Pensive and muted: the quiet side of wondering.

READ REVIEW

I WONDER

Kids ponder philosophy and nature.

Lying in an attic bed in the opening spread’s bottom left corner, a child wonders, “What if the sun is really a kite?” Outside the house, kites zoom up, while far across the pinkish-gray sky, an understated sun glows—with a kite string hanging from it. A multiracial cast of children, one using a wheelchair, pose questions that are their own point—no answers required. Some address nature, like dragonflies or grasshoppers. Some are playful: “Could there be a galaxy in my belly button?” asks a child who observes tiny planets and stars orbiting at waist level. Sadness is here too: “Why don’t shadows smile when you smile?” The child wondering that question is smiling, but the picture is so dark, it’s hard to discern. One tender theme involves concern for inanimate items, such as whether cereal fears spoons, whether toys mind being alone or shoes are sad to be outgrown, and whether teddy bears cry. (This teddy does shed a tear.) One spread asks, “Do windmills ever get tired?” and then “Where are all the unicorns hiding?” In the illustration, a muddy, melancholy green dominates the turbine-covered rolling hills and a minuscule pink unicorn subtly emerges. Pak’s artwork is delicate and serious, echoing shapes and colors across a spread to forge connections.

Pensive and muted: the quiet side of wondering. (Picture book. 4-8)

Pub Date: Oct. 1, 2019

ISBN: 978-1-5247-1422-2

Page Count: 40

Publisher: Random House

Review Posted Online: July 14, 2019

Kirkus Reviews Issue: Aug. 1, 2019

Did you like this book?

No Comments Yet

Sincere and wholehearted.

Our Verdict

  • Our Verdict
  • GET IT

  • New York Times Bestseller

  • IndieBound Bestseller

I PROMISE

The NBA star offers a poem that encourages curiosity, integrity, compassion, courage, and self-forgiveness.

James makes his debut as a children’s author with a motivational poem touting life habits that children should strive for. In the first-person narration, he provides young readers with foundational self-esteem encouragement layered within basketball descriptions: “I promise to run full court and show up each time / to get right back up and let my magic shine.” While the verse is nothing particularly artful, it is heartfelt, and in her illustrations, Mata offers attention-grabbing illustrations of a diverse and enthusiastic group of children. Scenes vary, including classrooms hung with student artwork, an asphalt playground where kids jump double Dutch, and a gym populated with pint-sized basketball players, all clearly part of one bustling neighborhood. Her artistry brings black and brown joy to the forefront of each page. These children evince equal joy in learning and in play. One particularly touching double-page spread depicts two vignettes of a pair of black children, possibly siblings; in one, they cuddle comfortably together, and in the other, the older gives the younger a playful noogie. Adults will appreciate the closing checklist of promises, which emphasize active engagement with school. A closing note very generally introduces principles that underlie the Lebron James Family Foundation’s I Promise School (in Akron, Ohio). (This book was reviewed digitally with 10-by-20-inch double-page spreads viewed at 15% of actual size.)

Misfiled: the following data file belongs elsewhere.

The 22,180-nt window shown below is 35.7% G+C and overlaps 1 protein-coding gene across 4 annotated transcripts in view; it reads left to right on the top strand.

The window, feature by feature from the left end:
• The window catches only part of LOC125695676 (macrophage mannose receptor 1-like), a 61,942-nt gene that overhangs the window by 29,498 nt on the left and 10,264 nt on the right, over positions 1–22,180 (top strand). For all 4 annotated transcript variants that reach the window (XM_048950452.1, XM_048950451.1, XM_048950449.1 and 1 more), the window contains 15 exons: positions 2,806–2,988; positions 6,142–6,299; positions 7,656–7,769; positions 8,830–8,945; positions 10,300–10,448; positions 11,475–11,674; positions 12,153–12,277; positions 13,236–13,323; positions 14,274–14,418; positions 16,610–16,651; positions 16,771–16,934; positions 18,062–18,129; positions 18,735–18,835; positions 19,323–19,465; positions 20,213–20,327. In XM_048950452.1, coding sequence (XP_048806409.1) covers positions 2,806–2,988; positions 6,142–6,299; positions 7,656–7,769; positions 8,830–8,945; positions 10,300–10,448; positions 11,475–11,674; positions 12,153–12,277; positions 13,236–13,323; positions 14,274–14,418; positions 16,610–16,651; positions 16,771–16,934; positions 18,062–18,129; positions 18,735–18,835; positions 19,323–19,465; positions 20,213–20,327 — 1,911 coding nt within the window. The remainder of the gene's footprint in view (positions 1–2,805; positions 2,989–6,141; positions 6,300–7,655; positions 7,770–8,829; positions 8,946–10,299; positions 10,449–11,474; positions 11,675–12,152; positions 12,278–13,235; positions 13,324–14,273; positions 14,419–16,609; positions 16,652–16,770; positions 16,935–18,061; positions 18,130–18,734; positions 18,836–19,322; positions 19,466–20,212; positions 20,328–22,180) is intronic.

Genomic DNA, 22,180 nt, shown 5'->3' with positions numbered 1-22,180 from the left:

Sincere and wholehearted. (Picture book. 4-8)

Pub Date: Aug. 11, 2020

ISBN: 978-0-06-297106-7

Page Count: 32

Publisher: Harper/HarperCollins

Review Posted Online: June 16, 2020

Kirkus Reviews Issue: July 1, 2020

Did you like this book?

Should be packaged with an oxygen supply, as it will incontestably elicit uncontrollable gales of giggles.

THE DINKY DONKEY

Even more alliterative hanky-panky from the creators of The Wonky Donkey (2010).

Operating on the principle (valid, here) that anything worth doing is worth overdoing, Smith and Cowley give their wildly popular Wonky Donkey a daughter—who, being “cute and small,” was a “dinky donkey”; having “beautiful long eyelashes” she was in consequence a “blinky dinky donkey”; and so on…and on…and on until the cumulative chorus sails past silly and ludicrous to irresistibly hysterical: “She was a stinky funky plinky-plonky winky-tinky,” etc. The repeating “Hee Haw!” chorus hardly suggests what any audience’s escalating response will be. In the illustrations the daughter sports her parent’s big, shiny eyes and winsome grin while posing in a multicolored mohawk next to a rustic boombox (“She was a punky blinky”), painting her hooves pink, crossing her rear legs to signal a need to pee (“winky-tinky inky-pinky”), demonstrating her smelliness with the help of a histrionic hummingbird, and finally cozying up to her proud, evidently single parent (there’s no sign of another) for a closing cuddle.

Should be packaged with an oxygen supply, as it will incontestably elicit uncontrollable gales of giggles. (Picture book. 4-6)

Pub Date: Nov. 5, 2019

ISBN: 978-1-338-60083-4

Page Count: 24

Publisher: Scholastic

Review Posted Online: Oct. 13, 2019

Kirkus Reviews Issue: Nov. 1, 2019

Did you like this book?

No Comments Yet
more